We spoke to Natalie Jonk, the founder of Walacea, a crowdfunding platform for science projects.
Natalie previously worked in the pharmaceutical industry, working primarily in a “science behind the sales/compliance role”, this gave her a deep insight into how to communicate the science behind the medications to different audiences including prescribers, sales representatives and patients. It also gave her touch points with the functions of the different departments such as Sales, Compliance, Marketing, Market Research, Finance. During her time in pharma she took every opportunity to observe how things work, attend meetings that perhaps were outside her role so she could fit together the essential ingredients that made the business tick.
Despite learning a great deal while working within a corporate environment, the work that she was involved in did not satisfy a desire to make a real difference and footprint within society and science.
“I left the comfortable pharmaceutical industry because I wanted to help scientists advance their research as scientists are a key driving force for positive change, with the direct support of the public and adding democracy to funding incredible things can be achieved ”
The birth of Walacea
Natalie went on to found Walacea, a way of crowdfunding scientific research.
In the current market, scientific research is often funded by governments and academic institutions. According to a recent BIS publication, the allocation of science and research funding in 2015/16 is £4.7bn. However, this pot is actually smaller than previous years according to Jonk, and with more scientists applying for a smaller pot of money, this is often getting allocated to senior professors and leading academics in key areas for science research (e.g. cancer research and degenerative disease research).
Breakdown of the science ring-fence and global challenges research fund from the UK government. Source: BIS
“I wanted Walacea to be aimed at early stage academics and scientists, as an opportunity for them to raise funding for interesting multi-disciplinary science projects, and also for them to raise their scientific profile in public facing society and climbing up the scientific academic ladder.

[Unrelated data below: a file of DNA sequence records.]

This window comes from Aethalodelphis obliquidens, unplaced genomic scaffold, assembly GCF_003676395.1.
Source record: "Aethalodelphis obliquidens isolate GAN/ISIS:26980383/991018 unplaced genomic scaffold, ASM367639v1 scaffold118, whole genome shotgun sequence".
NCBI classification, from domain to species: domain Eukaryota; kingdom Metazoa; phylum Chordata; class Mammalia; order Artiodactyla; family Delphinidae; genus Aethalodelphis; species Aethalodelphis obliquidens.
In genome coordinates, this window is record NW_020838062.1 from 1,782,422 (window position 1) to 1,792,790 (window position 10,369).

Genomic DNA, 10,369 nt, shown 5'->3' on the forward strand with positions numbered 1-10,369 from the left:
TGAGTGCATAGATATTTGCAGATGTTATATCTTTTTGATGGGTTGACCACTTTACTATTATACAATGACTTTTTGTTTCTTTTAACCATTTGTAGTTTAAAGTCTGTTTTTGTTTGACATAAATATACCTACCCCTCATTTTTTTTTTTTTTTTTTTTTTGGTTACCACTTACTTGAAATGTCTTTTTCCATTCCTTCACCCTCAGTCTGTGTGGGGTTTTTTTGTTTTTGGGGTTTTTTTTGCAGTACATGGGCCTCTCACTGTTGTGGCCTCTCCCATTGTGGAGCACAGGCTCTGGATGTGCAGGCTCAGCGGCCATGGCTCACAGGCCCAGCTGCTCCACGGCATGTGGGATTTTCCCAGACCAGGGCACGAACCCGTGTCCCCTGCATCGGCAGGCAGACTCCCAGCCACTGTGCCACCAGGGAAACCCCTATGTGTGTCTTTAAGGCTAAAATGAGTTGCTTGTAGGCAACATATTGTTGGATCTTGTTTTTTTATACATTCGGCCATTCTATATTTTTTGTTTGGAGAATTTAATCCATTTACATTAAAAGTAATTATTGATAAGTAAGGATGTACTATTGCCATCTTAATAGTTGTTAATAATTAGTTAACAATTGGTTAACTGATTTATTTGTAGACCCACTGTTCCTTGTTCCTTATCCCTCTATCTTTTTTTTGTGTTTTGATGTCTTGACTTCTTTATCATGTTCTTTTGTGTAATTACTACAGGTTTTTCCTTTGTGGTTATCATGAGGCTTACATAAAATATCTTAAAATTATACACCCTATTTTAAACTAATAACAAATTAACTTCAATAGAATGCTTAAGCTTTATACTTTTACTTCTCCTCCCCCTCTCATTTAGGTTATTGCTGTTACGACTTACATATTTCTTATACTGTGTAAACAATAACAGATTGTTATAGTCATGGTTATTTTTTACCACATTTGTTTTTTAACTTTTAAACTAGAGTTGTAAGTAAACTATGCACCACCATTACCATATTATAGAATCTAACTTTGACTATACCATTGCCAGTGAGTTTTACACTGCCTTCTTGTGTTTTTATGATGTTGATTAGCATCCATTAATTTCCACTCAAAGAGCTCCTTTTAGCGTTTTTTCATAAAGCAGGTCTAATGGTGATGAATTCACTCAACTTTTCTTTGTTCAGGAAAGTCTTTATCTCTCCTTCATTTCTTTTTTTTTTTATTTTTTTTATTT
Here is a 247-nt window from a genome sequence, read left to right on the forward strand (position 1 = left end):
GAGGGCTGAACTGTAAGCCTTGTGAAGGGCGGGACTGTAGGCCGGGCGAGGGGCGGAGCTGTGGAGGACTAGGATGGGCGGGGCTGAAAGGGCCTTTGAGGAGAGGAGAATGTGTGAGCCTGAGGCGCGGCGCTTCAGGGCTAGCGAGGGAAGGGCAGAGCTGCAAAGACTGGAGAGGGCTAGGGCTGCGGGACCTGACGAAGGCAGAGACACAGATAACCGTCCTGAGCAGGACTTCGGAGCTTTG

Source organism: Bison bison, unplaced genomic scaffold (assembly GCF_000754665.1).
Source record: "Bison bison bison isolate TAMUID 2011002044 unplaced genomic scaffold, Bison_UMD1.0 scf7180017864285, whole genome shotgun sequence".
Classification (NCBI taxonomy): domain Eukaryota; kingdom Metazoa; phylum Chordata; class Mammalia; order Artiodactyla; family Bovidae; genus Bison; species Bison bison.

“Ensuring scientists can spend less time raising grants and more time developing new techniques, innovating and researching has only got to be a positive for society.”
Walacea could allow for young scientists to undertake step changing research which could be game-changing in society. Multi-disciplinary science might often be outside of the remit for specific research council grants, and therefore more difficult to fund.
LSD Brain Imaging Study
Dr Robin Carhart-Harris, a researcher at Imperial College London, is the first scientist to legally administer LSD to patients in a controlled way to understand the way it affects psychological mechanisms in the brain. To date Robin in collaboration with the Beckley Foundation and Prof Nutt has raised £53k through Walacea’s crowdfunding platform with the help of 1628 backers. The study has recently been published in prestigious journal PNAS.
Groundbreaking research studies like this may be easier to fund through crowd platforms, whereby traditional research institutions might not be satisfied by somewhat controversial research which is step changing in the world of research, and conversely to what the government may want to believe, actually has widespread public appeal.
The team will be doing the first ever imaging study of the brain on LSD.
Other applications of crowdfunding through Walacea
Natalie touched on some of the other aspects of Walacea, in terms of other uses of crowdfunding science.
“Forensic science and forensic labs in the UK currently have very limited resources which makes it difficult for them to develop better techniques to solve crimes through science
“At University College London, there’s a team of 8-9 forensic scientists – they want to crowdfund a lab at UCL to bounce ideas off each other and develop new techniques to solve crimes. Uses of this could be developing better technology to detect explosive equipment to locate terrorists or develop better DNA analysis techniques giving forensic evidence more weight in court. The team at UCL have chosen crowdfunding as funding budgets are becoming increasingly tight and this is one of the few options they now have to make the lab become a reality”
Often cases like this slip through the government funding and research net due to prioritisation of research of lifestyle diseases and perhaps mental health, which in economic terms have more of a perceived potential to save money on the National Health Service and better society.
However the potential of making science more open, diversified investment streams into other areas of science could yield interesting results which are also economically viable and save time.
We look forward to seeing the development of Walacea as it enters the crowdfunding space, helping scientists fund their ventures and projects through the power of the crowd.
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